There are no known adverse effects of Annamite striped rabbits on humans, though there have been reports by local villagers of the rabbit as a pest of rice fields.
Annamite striped rabbits have been used as a source of food and income by local residents of the Annamite Mountains in Laos and Vietnam.
In 2011, Annamite striped rabbit DNA was found in terrestrial leeches, offering one of the best options for detecting and monitoring the rabbit's distribution and habitat preferences.
Natural predators of Annamite striped rabbits are widely unknown, though they are trapped by hunters in the Annamite Mountains.
The Annamite striped rabbit is not currently held in captivity, but a captive "insurance" population would help combat the species' decline.
The Vietnamese and Laotian governments don't maintain any conservation plans for the Annamite striped rabbit, but snare removal teams have removed more than 75,000 snares in 5 years.
Although habitat loss and degradation have been factors in Annamite striped rabbit declines, the species' primary threat is intensive snaring as hundreds of snares can make up several km. of brush-fence-style...
Annamite striped rabbits inhabit subtropical/tropical moist lowland forest and rainforests that receive at least 40mm of rainfall each month.
Based on camera-trapping records and trends in conservation status of other species in the same areas, substantial range-wide declines of Annamite striped rabbit are likely to have occurred.
Although population size and density have not been established anywhere in its range, the Annamite striped rabbit appears to be noticeably less abundant in heavily hunted areas.
Annamite striped rabbits have a relatively primitive dental structure with a simplified paedomorphic pattern on P3.
The impact of the Annamite striped rabbit on its ecosystem is unknown, but as a herbivore, it most likely acts as a seed disperser.
The Annamite striped rabbit appears to be solitary, though duos have been spotted on two occasions.
Annamite striped rabbits are nocturnal and rest during the day in burrows made by other animals.
Annamite striped rabbits most likely feed at night on plants in the forest understory, using hindgut fermentation to metabolize food.
Controlled fires are actually important to bilbies because fire promotes growth and seed production of preferred food plants.
The lifespan of wild bilbies is unknown, but captive bilbies are known to live 6-7 years, the oldest living about 10 years.
Bilbies are promoted as a mascot for the Commonwealth of Australia Endangered Species Program and are replacing rabbits as the Australian symbol of Easter.
Bilbies were once a favorite traditional food and source of fur for Aboriginal peoples of Australia, but the bilby's rarity and protected status has led to the abandonment of these practices.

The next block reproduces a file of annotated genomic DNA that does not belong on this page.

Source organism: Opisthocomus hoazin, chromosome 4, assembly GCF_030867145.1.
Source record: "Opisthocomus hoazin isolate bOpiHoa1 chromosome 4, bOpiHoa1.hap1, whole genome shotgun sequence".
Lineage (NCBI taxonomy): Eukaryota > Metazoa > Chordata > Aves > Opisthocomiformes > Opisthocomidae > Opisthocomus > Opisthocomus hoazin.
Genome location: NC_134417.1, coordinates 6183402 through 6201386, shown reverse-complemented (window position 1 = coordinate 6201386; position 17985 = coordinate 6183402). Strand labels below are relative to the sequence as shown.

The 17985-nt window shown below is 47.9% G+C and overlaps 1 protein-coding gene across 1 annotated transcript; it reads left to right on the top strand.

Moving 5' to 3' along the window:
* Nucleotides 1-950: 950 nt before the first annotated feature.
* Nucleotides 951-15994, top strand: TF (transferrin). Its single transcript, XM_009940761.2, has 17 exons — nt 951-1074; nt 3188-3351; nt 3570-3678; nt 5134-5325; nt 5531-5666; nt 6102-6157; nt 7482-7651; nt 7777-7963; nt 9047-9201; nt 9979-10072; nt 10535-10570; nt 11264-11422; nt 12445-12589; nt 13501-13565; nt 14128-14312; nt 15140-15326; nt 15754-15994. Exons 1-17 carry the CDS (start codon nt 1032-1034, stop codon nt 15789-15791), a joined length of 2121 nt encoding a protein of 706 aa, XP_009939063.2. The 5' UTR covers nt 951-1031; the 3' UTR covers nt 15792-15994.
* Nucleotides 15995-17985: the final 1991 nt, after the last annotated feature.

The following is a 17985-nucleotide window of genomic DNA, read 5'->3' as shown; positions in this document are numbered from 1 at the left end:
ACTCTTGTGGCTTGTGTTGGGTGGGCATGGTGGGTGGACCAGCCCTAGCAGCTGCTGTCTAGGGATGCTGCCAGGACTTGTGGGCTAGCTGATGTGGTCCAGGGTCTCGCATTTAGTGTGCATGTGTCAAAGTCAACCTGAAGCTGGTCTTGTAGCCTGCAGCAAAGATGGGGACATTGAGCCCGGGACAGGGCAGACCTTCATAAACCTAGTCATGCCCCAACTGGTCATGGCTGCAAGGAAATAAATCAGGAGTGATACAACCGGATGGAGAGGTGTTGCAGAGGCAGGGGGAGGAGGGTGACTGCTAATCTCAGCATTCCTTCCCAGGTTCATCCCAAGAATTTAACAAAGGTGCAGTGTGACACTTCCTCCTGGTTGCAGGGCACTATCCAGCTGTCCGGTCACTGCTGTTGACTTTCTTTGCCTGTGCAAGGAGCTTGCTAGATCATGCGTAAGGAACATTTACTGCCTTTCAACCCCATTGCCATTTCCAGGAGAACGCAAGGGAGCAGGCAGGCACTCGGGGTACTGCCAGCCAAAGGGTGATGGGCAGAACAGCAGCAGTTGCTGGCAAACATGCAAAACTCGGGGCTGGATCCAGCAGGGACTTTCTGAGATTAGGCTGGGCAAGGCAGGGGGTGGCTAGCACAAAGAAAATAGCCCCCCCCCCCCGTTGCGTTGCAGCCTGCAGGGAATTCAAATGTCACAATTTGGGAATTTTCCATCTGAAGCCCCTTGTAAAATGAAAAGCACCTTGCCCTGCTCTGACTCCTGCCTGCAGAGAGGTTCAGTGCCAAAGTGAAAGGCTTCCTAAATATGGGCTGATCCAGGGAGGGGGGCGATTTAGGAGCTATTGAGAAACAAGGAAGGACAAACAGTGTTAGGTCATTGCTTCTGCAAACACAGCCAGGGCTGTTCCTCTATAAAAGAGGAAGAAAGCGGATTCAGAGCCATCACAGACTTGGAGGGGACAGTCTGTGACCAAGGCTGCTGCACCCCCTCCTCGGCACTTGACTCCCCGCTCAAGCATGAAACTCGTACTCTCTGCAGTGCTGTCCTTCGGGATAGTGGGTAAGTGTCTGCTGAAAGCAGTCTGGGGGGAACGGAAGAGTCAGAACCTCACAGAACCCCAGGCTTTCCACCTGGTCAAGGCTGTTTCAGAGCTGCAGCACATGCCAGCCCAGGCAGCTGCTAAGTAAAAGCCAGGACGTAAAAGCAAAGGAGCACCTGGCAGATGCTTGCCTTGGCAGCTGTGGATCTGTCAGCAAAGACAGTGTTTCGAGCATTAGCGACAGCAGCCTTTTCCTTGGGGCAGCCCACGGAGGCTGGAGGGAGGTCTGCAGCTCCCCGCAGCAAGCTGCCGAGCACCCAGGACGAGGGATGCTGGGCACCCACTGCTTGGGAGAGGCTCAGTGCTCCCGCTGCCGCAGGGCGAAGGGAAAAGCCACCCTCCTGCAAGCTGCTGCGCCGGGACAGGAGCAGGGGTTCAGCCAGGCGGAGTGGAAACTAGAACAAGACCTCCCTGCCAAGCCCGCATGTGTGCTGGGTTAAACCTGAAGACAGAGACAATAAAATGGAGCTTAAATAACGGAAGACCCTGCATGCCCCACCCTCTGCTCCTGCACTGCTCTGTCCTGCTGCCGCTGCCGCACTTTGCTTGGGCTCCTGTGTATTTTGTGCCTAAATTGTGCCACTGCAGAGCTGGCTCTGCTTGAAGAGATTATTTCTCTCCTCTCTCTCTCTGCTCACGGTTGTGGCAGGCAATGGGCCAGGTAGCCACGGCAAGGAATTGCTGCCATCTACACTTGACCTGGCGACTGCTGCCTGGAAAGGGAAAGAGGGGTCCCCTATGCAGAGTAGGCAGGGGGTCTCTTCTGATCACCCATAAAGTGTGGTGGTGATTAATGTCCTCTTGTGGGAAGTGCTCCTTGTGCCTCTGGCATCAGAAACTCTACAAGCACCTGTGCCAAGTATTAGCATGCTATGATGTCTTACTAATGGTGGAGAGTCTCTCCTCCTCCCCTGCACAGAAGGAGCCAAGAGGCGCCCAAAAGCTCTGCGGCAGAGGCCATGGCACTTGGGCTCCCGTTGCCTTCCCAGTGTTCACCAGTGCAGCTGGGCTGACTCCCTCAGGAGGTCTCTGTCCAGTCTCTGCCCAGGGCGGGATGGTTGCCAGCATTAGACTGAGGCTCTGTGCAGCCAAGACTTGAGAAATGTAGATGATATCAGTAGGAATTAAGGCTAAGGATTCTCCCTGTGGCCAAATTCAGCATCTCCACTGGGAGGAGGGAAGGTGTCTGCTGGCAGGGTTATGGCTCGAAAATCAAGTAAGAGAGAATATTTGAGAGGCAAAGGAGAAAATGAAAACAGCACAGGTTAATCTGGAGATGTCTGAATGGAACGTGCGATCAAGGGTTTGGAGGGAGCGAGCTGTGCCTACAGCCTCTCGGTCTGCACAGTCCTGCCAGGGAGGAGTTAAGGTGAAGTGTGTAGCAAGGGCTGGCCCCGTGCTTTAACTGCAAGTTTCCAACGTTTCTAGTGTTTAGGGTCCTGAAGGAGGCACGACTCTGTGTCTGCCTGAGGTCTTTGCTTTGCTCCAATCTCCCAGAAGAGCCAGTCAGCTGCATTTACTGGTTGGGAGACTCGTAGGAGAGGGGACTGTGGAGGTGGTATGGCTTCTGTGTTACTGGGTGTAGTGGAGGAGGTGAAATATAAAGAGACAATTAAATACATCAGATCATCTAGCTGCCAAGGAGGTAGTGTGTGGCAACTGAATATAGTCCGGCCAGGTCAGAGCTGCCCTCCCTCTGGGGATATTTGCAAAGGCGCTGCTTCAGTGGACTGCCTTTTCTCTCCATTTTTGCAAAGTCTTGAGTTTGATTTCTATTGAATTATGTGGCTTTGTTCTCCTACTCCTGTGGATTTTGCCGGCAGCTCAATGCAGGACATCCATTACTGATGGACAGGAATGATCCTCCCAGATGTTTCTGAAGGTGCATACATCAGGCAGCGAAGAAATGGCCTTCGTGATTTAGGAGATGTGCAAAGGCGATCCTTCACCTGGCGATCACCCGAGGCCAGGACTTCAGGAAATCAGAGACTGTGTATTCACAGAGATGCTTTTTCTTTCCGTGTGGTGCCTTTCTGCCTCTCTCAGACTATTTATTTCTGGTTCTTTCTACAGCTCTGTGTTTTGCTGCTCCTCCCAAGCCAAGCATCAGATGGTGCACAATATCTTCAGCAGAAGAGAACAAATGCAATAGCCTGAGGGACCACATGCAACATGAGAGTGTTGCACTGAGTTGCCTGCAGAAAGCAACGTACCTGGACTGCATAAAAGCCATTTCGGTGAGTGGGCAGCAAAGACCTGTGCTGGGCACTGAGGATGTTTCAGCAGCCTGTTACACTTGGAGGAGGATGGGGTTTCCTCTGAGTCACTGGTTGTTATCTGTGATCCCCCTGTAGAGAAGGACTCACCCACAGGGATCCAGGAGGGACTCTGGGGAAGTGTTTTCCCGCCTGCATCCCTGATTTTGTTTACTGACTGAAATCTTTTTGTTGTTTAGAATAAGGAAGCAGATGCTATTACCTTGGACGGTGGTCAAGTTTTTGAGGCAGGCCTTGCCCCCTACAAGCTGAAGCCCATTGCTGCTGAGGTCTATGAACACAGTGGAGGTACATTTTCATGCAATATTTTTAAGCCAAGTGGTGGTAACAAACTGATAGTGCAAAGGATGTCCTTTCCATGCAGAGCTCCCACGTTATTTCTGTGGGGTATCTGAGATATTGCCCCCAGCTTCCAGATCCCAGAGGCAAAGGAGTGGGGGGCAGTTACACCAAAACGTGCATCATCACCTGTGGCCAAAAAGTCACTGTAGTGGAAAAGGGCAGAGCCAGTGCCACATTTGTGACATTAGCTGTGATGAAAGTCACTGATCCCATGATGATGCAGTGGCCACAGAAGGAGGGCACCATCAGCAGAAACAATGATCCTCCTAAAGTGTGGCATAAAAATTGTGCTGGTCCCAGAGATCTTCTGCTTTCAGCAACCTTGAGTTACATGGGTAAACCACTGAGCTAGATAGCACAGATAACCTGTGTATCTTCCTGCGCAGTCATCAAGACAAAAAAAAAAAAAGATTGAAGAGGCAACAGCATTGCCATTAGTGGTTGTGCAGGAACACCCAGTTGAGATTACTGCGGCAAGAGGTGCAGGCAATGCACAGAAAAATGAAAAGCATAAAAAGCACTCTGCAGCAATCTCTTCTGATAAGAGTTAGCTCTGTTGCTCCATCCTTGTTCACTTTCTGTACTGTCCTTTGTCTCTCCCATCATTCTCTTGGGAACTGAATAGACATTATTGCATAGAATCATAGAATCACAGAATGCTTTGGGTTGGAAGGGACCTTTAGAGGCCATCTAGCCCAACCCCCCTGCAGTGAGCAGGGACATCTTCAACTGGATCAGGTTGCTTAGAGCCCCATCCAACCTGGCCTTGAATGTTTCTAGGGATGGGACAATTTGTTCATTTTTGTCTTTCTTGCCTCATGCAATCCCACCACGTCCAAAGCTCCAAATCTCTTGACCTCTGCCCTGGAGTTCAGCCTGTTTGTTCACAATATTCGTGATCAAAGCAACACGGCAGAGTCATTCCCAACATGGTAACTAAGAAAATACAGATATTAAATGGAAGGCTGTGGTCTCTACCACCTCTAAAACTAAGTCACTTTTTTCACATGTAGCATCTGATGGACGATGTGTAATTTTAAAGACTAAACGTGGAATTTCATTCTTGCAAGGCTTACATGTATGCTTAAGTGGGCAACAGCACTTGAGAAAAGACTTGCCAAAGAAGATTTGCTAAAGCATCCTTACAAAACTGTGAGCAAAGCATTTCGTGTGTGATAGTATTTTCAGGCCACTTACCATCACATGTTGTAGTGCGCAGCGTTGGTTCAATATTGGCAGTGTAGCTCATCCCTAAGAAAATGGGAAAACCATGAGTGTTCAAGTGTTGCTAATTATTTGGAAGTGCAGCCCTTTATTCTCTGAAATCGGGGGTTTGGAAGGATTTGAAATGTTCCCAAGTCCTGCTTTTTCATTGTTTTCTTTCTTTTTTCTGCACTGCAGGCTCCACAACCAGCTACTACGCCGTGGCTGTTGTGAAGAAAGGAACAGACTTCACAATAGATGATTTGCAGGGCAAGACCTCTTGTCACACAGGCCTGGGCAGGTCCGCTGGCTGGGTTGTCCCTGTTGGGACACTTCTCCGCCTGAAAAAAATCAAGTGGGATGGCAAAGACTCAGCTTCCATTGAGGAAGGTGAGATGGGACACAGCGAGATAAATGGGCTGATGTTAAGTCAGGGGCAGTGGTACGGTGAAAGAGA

Bilbies are protected under Australian law and a number of breeding and reintroduction projects have begun with some success, as well as projects to control populations of harmful invasive species.
Little has been recorded about bilby mating in the wild due to their decreasing numbers and semi-fossorial, nocturnal lifestyle, so much observation is done on captive bilbies.
Bilbies have their own Australian holiday, National Bilby Day, annually held on the second Sunday of September in hopes of raising funds and educating the public on bilby conservation.
Bilbies have one of the shortest gestation periods of all mammals, only 14 days, and will give birth to up to 4 litters a year, each consisting of 1-4 offspring.
Male bilbies keep much larger home ranges than females at 1.5-3.16 km² compared to 0.18-1.5 km².
Female bilbies are the only caregivers of young and have a pouch that opens rearward to avoid filling with soil and nipples inside and outside of the pouch.
Bilbies do not drink water, but instead obtain water from their food.
Bilbies display sexual dimorphism as males have enlarged foreheads, longer canines, and a body mass that is twice that of females.
After gestation, premature bilby offspring climb into their mother's pouch for 75 days before being cared for in a burrow for another 14 days until independence.
Since bilbies have soft, silky, blue-grey fur that does not protect their bodies well from termite bites, they dig tunnels leading to termite chambers and lap them up.
The bilby population has significantly decreased over the past 200 years due to habitat loss, disease, vehicular collision, and invasive species that prey on the bilbies and overgraze their habitat's vegetation.
Bilbies have a polygynous mating system in which the most dominant male will mate with any females while lower males will mate with females equal or below them in the social...
Male bilbies possess a linear social hierarchy that is communicated through scent markings, rather than aggression.
Bilbies are vital ecosystem engineers that dig pits while foraging that become fertile patches where native Australian fauna seeds are provided extra fertilization to germinate in a difficult environment.